These are the social norms and social constructs that need to be changed with the moving time. This is actually a concept of Social relations analysis under gender and development approach where, we have to understand the gender roles defined under patriarchal society, where there is need to redefine the role of women vis-à-vis to men in the changing society where men has to do some compromise and cooperate for the welfare of the society.

What is needed?

The solution lies in changing the system, changing official and social attitudes, and in taking individual action. Customs are man made. We can change them and we ought to. Nawanshahr in Punjab is an example of how female foeticide can be stopped, and the sex ratio can be corrected by the sheer will of the people. In 2005, there were just 785 girls for every 1000 boys, and the new district deputy commissioner, Krishna Kumar, organised a seminar for doctors, midwives and educationists, to warn against female foeticide. Action was taken against transgressors, and a phone helpline was set up for expectant mothers. Through rallies, public meetings and street plays, awareness was generated and the sex ratio changed to 879 in 2011.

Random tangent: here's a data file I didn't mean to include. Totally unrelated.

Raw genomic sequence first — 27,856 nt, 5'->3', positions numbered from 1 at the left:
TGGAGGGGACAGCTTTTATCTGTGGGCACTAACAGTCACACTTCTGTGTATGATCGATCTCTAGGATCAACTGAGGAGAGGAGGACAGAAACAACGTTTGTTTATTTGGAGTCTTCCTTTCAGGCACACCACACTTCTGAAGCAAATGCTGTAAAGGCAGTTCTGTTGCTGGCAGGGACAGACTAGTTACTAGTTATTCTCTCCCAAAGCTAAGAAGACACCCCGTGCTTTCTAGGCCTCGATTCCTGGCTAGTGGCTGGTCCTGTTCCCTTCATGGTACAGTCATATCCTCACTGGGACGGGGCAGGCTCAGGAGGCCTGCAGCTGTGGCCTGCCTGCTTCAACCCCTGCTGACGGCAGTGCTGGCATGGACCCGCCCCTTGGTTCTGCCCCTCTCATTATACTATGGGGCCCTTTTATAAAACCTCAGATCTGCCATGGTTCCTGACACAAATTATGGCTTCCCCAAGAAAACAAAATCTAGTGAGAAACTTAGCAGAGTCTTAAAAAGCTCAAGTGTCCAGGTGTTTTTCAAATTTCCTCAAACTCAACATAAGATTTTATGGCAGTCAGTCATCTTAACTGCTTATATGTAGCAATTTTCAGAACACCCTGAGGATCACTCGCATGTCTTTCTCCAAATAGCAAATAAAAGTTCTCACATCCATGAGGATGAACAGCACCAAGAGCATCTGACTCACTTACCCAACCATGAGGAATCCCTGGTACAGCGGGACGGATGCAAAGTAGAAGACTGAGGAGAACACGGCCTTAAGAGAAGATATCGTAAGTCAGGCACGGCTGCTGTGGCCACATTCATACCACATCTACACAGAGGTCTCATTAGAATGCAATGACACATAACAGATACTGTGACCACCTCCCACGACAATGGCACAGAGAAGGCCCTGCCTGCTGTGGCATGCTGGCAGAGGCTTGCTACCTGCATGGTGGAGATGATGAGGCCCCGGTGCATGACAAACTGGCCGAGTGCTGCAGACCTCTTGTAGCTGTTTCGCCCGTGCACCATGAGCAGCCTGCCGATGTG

For example, as many states has initiated schemes to promote birth of girl child like “LADLI” IN HARYANA, “beti hai anmol” in HP, via providing scholarship to parents to provide them their basic necessities of education, health and nutrition.
Only policy instruments can change these social constructs, there is a need to change the perception of both men and women towards each other. Can you imagine a world without women? It would mean the extinction of the human race, simply because reproduction would not be possible.
If Navanshehar in Punjab can do it, the whole country can do it. It is possible for each one of us to do something, right now, to ensure that India does not become the mother of only boys, and India’s daughters are not denied the right to live.


Foeticide, Human Rights, Women Discrimination, Women Empowerment, Womens Issues

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author avatar Sheetal jain
24th Feb 2014 (#)

hmhare yaha ladies ko kmjor smgha jata h......